JERUSALEM, Israel -- Two days after Israeli Defense Minister Moshe Ya'alon said the U.S. administration couldn't be trusted to take the lead on Iran, he was forced to clarify his remarks after the State Department blasted him for his comments.
In an address at Tel Aviv University Tuesday, Ya'alon said, among other things, that Israel could not rely on the Obama administration to take the lead with the Iranian nuclear program.
He said the decision to enter negotiations with Iran would "blow up" in the end and Israel would "have to behave as though we have nobody to look out for us but ourselves."
Ya'alon also said the U.S. is projecting a weakened image worldwide, as seen in its dealings with Syria, China, Russia and the Ukraine.
State Department spokeswoman Jan Psaki called his remarks "unconstructive" and "confusing," saying they did not reflect the "scope of our close partnership on a range of security issues and on the enduring partnership between the United States and Israel" nor the Israeli government's "view."
Ya'alon told U.S. Secretary of Defense Chuck Hagel by phone Wednesday evening he had no intention of harming the "strategic relationship between the two countries."
"I appreciated these relations as IDF chief of staff and I appreciate them today as defense minister," Ya'alon told his U.S. counterpart. "I recognize their depth and importance…I am fully obligated to these relations and to the cooperation between Israel and the U.S."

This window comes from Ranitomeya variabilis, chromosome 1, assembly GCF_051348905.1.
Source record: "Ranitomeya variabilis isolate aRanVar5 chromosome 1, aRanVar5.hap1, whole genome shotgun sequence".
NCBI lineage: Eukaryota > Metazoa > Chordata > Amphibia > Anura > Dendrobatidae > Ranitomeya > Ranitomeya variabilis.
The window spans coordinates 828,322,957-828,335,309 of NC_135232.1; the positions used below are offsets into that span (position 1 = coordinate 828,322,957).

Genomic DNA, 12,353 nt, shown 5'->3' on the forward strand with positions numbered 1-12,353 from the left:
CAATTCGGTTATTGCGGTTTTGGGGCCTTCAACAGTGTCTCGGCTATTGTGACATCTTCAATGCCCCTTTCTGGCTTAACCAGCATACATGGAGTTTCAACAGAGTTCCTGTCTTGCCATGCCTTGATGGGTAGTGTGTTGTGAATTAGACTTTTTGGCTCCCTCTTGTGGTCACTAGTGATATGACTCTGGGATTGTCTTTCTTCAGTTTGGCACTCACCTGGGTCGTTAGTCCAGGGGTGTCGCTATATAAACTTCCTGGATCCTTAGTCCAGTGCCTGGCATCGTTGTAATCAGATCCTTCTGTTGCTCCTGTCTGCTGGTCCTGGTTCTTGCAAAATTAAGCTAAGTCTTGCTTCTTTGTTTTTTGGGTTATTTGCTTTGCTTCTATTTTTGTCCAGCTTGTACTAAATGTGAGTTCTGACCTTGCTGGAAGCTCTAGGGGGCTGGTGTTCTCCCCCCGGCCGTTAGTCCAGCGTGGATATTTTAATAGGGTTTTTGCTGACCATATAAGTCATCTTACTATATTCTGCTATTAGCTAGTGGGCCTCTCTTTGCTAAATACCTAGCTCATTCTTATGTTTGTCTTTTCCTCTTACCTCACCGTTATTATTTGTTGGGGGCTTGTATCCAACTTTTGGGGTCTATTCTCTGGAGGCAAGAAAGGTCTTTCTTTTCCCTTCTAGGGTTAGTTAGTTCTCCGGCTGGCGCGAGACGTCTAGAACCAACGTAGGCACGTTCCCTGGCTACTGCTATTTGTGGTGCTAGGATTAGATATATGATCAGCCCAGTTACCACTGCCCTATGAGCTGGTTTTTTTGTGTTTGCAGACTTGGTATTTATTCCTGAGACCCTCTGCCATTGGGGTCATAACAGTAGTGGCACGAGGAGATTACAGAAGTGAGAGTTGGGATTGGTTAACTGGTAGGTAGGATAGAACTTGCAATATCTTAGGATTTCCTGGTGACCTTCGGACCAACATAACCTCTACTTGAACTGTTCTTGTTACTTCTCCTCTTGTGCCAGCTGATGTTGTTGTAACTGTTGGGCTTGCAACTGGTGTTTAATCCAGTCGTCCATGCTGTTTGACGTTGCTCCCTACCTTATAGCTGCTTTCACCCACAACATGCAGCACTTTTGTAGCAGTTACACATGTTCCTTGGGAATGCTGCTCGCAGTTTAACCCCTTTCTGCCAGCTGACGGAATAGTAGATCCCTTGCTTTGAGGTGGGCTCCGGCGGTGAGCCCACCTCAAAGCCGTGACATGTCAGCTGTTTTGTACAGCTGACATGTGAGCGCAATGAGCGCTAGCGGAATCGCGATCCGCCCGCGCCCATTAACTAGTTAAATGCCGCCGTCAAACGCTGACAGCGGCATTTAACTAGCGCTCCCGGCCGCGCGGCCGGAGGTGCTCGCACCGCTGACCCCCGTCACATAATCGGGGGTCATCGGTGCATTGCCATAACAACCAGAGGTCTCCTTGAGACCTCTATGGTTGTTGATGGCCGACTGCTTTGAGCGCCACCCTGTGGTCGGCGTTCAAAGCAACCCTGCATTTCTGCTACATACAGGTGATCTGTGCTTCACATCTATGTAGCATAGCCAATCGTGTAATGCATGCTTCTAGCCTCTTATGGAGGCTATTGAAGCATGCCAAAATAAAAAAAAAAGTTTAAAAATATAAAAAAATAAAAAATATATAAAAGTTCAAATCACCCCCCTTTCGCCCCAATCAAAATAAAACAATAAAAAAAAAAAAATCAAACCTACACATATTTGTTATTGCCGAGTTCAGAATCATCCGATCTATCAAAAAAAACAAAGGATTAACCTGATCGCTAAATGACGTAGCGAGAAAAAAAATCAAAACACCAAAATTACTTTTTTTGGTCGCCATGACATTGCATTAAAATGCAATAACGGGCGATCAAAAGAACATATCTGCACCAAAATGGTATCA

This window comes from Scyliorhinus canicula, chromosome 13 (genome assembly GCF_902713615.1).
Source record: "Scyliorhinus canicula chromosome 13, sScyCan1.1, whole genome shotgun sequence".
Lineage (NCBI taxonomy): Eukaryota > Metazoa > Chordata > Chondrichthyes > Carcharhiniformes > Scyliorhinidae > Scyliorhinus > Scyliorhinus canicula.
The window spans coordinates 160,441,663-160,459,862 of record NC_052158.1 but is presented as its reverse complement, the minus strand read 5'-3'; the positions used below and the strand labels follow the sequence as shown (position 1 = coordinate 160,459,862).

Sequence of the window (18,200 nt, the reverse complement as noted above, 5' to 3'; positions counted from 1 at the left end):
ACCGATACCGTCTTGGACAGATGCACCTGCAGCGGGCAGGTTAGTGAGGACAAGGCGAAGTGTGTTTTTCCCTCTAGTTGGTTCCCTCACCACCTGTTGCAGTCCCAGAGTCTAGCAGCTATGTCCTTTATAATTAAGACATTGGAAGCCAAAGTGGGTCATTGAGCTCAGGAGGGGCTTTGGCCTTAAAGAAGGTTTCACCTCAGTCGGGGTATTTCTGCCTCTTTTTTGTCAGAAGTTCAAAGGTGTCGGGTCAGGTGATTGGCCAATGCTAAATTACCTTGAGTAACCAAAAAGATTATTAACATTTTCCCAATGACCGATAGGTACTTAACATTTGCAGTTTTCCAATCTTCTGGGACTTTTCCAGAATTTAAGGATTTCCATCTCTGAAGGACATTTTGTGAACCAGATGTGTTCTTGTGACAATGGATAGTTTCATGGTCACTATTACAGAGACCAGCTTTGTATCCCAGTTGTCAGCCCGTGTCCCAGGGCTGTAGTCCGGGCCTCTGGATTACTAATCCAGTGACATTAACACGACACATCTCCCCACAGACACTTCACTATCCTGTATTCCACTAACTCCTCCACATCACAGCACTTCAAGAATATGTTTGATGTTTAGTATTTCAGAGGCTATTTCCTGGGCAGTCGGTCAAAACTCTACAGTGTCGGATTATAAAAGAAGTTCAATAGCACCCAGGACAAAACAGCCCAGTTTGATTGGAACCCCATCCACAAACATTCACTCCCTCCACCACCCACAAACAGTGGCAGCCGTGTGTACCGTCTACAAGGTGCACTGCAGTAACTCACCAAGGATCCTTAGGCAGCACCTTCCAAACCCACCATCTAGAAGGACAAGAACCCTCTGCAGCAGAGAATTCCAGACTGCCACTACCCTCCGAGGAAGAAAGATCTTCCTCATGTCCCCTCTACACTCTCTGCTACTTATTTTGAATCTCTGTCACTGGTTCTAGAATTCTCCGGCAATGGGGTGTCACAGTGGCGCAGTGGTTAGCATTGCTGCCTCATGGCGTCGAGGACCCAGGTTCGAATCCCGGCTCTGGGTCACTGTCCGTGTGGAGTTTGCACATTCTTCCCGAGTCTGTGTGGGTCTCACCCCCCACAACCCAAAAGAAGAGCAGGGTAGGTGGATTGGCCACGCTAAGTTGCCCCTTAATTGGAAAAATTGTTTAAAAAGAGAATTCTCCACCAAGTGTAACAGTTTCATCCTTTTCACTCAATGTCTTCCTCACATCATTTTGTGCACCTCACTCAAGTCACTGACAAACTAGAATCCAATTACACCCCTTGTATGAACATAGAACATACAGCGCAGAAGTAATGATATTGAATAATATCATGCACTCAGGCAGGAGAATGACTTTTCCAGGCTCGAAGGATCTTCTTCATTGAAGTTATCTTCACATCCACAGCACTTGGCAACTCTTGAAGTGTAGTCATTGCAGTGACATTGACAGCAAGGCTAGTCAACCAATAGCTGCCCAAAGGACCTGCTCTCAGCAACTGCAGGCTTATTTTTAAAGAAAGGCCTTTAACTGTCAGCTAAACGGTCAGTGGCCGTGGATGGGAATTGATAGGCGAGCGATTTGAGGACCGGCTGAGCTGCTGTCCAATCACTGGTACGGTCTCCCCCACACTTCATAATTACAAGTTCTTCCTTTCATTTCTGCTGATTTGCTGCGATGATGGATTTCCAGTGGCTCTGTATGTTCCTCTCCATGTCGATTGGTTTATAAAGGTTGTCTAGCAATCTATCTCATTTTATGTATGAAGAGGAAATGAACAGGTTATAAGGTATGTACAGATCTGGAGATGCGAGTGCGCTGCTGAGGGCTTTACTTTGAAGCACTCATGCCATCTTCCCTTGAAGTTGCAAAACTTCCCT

Israeli political analyst Dr. Aaron Lerner, director of IMRA (Independent Media Review and Analysis), told CBN News "everyone is playing their diplomatic roles."
"There are formulas for diplomatically acceptable ways to resolve conflicts," he said. "Ya'alon can say what he really thinks and then he can say, 'I'm sorry if you were insulted.'"
"Everything he said about the relationship between Israel and the United States is true," he continued. "And what he said [on Tuesday] is also true."
"The United States is an interesting position right now," he continued. "The true irony is that the rest of the world looks at how the U.S. treats an ally. It doesn't get points in the world for turning the screws on its allies."
Lerner said Israeli Prime Minister Benjamin Netanyahu is well aware of the complexity of the situation both with Iran and with the peace talks with the Palestinians, "but he has genuine red lines and he's not going to cross them."
"If the relationship [between the U.S. and Israel] were of tertiary importance, people wouldn't be so concerned," he said. "Because it is a very important relationship, Israel's concerns are much more serious."
"The present [U.S.] administration has had a consistent policy of giving low priority to the needs of their allies. It's very disturbing. There are gross misinterpretations of reality on the part of the U.S. and it's really very scary," he said. "Forget allies. Let's talk honest broker."